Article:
Building the Logic of Equity into Fiscal Decentralization in Latin America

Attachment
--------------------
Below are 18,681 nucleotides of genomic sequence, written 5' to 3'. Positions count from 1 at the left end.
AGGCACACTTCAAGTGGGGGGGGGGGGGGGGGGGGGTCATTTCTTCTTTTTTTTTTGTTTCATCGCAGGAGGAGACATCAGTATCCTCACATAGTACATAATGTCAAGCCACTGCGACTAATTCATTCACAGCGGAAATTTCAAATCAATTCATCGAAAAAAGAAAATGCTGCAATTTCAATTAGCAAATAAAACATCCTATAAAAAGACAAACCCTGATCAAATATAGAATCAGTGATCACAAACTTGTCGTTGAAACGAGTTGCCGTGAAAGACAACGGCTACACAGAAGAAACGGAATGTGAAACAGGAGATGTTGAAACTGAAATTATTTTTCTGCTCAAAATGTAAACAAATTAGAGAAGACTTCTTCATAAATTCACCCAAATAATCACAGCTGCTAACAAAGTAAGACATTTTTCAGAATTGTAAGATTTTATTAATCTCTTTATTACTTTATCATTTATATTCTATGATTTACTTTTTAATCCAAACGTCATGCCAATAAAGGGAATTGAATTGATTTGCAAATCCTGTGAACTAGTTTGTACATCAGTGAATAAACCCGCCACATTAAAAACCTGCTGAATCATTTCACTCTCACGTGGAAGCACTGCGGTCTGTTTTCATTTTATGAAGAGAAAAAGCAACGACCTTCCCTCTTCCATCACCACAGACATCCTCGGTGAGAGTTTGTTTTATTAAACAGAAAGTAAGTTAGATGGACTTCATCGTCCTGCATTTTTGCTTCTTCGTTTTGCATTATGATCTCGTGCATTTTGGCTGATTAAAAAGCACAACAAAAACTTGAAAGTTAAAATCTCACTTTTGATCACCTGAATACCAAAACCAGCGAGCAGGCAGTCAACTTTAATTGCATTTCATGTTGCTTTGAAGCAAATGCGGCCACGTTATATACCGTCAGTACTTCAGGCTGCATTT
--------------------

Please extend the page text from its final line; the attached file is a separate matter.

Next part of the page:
Fiscal decentralization policies have a mixed record in realizing the objectives of greater fiscal responsibility and accountability at the sub-national level, empowering local decision-making, and improving locally provided public goods and services. Indeed, after decades of decentralization reforms, uneven development remains persistent across countries in Latin America. As fiscal decentralization in practice has historically privileged densification as a means of efficiency, the varied performance of reforms calls into question whether there are other means of achieving efficiencies in administration, improving local services, and other goals of decentralization. This is especially critical for Latin American countries that have long struggled to empower and build administrative capacities within sub-national provinces and rural areas outside capital cities. Further, the rise of “nueva ruralidad” –challenging orthodox accounts of rural economies and cultures – emphasizes the importance of re-examining whether the fiscal architecture of governments at various levels of fiscal decentralization is able to adequately leverage new rural realities in the address of uneven development. What are other logics—beyond but including that of efficiency—that could guide decentralization? Critically, should fiscal decentralization reforms be imbued with a logic of equity that balances the logic of efficiencies currently espoused through the support of agglomeration and densification? These questions are at the heart of this project in partnership with the UN Economic Commission for Latin America.